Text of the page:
This picture comes from a bookby a British officer named William Nelson Hutchinson called Dog Breaking: The Most Expeditious, Certain, and Easy Methods, an early encyclopedia of training hunting dogs of all types. The dogs at the bottom are typical of early wavy-coats, while the dog at the top is probably a good clue about how the curly-coated retriever developed once the St. John’s Water Dog was imported. In the original, where I have put the word “St. John’s Water Dog,” the author had the word “Newfoundland.” I changed it because at the time the words were interchangeable, but today, Newfoundland dog is a large mastiff type dog derived from this breed and bred from the late eigthteenth century to the mid-nineteenth century as a fad family pet.  The modern dog called the Newfoundland has many genetic problems, which came from overbreeding as a much larger dog. It has a gentle temperament, but it lacks most of its original working instincts. This should be a warning to all retriever lovers, especially those who like the working instincts and healthy bodies of working retrievers. The same thing is happening to our dogs.

The wavy-coat began as a St. John’s Water Dog and setter cross. Something like this:

This dog is listed as a setter/retriever cross. It's probably a cross between a short-haired St. John's Water Dog and a setter. It is typical of early wavy-coats.

This dog is listed as a setter/retriever cross. It's probably a cross between a short-haired St. John's Water Dog and a setter. It is typical of early wavy-coats.

These dogs became rather popular among the shooting estates. The short-haired St. Johns Water Dogs that existed in Newfoundland at that time were held by very few people in England. The short-haired variety was more common in Newfoundland at the time, because the long-haired variety tended to get bogged down in ice.  Short-haired dogs can swim faster. However, most British gentry had wavy-coats derived from the long-haired dogs of this type and setter crosses. It would make sense, then, that the Newfoundland fishermen were more likely to export long-haired puppies from their Water Dog litters. However, the short-haired variety did make to England, and were used extensively in the development of the Labrador.

The wavy-coat’s other important ancestor was the setter. However, at this time, there were more breeds of setter than the three that exist right now. Welsh black setters were common on shooting estates, and they were certainly used in the Wavy-coated cross. Another variety existed called the Featherstone Castle setter in Scotland that produced yellow and light red setters that were probably also used in the development of the Tweed water spaniel. Gordon setters were in development here, too, and solid red gordon setters were not unknown. All of these, along with the Irish setters (solid red and red and white weren’t separate breeds) and English setters (of all strains), were crossed with the St. John’s water dog. As a result of crossing with setters, genes for yellow and red were introduced into the wavy-coat.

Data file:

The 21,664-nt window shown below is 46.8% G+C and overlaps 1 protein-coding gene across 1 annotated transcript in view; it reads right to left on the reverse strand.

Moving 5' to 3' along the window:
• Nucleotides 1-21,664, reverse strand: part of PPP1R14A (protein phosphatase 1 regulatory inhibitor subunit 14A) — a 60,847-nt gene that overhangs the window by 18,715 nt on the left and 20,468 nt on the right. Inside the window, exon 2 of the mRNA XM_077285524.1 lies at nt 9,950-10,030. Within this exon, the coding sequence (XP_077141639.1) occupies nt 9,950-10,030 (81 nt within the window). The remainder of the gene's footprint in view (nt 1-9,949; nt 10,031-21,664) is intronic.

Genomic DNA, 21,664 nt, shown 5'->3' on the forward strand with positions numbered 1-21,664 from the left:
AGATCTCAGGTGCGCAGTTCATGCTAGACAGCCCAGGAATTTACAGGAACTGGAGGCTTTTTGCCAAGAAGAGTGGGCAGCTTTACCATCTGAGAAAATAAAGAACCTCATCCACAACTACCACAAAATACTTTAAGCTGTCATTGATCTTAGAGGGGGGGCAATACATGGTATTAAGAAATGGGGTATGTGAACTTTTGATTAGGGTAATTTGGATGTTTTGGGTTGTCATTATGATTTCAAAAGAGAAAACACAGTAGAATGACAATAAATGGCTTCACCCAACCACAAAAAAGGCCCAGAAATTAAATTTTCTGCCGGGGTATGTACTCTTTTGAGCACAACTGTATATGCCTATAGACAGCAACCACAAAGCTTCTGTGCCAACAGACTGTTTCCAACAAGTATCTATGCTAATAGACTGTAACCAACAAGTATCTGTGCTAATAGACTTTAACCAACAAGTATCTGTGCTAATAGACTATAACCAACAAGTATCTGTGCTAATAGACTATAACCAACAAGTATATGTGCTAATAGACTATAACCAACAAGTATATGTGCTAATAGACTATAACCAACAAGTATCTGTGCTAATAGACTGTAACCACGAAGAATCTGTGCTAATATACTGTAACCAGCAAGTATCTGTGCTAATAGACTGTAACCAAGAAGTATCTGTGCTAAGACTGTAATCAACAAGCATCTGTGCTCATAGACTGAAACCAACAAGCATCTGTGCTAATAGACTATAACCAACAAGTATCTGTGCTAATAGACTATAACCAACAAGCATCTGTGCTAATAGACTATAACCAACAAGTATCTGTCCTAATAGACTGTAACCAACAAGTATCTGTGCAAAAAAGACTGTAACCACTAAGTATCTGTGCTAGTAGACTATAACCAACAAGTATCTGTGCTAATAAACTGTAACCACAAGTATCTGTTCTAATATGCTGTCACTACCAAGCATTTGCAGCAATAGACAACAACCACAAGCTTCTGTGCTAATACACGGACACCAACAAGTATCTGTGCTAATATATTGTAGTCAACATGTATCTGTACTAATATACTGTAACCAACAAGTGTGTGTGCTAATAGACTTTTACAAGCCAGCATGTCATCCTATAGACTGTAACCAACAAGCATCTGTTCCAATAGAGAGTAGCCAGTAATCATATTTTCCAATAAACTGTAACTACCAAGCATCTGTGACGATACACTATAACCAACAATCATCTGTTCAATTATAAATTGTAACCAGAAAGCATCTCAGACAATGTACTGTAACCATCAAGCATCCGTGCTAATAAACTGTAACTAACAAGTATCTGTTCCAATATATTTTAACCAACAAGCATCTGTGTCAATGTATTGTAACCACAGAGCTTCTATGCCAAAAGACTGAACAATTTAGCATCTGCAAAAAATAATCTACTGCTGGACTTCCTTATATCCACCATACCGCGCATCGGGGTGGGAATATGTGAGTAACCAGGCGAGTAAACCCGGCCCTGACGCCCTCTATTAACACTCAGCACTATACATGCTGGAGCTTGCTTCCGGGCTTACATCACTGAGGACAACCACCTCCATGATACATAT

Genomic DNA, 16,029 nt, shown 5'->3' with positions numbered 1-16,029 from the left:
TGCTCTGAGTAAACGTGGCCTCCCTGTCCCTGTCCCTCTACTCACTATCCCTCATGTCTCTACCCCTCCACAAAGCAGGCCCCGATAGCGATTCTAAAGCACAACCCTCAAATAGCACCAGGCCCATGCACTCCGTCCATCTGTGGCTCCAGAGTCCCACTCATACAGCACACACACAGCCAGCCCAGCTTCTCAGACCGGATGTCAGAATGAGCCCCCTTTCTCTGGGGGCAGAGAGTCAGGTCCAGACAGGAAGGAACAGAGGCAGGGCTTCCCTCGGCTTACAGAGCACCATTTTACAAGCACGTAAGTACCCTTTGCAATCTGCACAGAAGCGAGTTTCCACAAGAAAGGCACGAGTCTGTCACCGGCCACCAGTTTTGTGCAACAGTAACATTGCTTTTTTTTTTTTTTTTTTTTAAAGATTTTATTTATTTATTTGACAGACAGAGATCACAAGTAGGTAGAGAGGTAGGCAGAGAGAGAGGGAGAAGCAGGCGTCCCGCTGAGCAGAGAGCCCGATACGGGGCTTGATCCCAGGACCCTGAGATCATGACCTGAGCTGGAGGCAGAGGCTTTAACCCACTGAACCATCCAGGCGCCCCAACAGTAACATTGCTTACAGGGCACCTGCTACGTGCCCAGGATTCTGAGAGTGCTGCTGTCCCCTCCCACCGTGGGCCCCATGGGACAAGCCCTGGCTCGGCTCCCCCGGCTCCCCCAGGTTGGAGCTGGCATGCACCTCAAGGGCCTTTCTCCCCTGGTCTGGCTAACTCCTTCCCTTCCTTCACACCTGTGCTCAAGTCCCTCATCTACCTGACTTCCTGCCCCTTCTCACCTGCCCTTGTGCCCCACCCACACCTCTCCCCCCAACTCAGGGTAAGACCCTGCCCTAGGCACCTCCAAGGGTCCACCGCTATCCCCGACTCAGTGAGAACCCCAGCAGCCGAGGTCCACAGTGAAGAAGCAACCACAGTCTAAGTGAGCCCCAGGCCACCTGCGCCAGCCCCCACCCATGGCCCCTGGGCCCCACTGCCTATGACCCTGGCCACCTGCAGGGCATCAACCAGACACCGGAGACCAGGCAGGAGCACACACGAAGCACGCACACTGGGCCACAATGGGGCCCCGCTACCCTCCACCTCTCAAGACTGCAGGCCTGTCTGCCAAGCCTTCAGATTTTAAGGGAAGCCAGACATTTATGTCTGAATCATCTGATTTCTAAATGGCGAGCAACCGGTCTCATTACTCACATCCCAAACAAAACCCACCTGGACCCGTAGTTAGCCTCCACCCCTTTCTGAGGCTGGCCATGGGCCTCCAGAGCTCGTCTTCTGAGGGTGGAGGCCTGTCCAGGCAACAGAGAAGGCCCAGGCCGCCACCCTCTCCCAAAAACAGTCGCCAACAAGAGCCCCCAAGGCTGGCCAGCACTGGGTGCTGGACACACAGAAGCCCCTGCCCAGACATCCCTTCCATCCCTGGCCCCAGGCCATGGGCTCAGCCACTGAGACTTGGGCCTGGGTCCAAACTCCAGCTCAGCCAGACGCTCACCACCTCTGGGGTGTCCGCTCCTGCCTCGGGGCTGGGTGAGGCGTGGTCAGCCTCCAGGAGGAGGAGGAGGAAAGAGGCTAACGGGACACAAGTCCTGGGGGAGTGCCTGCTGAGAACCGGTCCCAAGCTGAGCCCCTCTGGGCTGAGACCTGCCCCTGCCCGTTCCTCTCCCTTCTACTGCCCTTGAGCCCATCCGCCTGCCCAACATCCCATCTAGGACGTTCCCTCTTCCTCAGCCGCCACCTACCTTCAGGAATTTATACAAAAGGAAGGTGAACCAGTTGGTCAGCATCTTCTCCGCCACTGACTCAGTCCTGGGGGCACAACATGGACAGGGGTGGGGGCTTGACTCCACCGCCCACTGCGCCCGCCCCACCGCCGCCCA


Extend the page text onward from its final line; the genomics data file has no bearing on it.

During most of the nineteenth century, black retrievers were the preferred color. Blacks were supposedly easier to train.  Yellow or red puppies were culled or drowned.

One reddish colored wavy coat was born to the Earl of Chichester in 1864. Instead of being killed, he was given in lieu of a debt to a cobbler at Brighton. The cobbler had no real use for a working retriever, but he kept him as a pet. Dudley Coutts Marjoribanks happened upon this dog and offered to buy him from the cobbler in 1865. Marjoribanks was a Liberal MP for Berwick-upon-Tweed and had a large shooting estate in Inverness-shire called “Guisachan.”  Marjoribanks’s title was 1st Baron Tweedmouth, and that man would start the first strain of yellow wavy-coats, which would effect the devlopment of the wavy-coated breed and, later, the flat-coated breed, as well.

This concludes Golden Retriever History II. I will begin with the actual development of the golden retriever from that reddish wavy-coat named “Nous,” which means wisdom.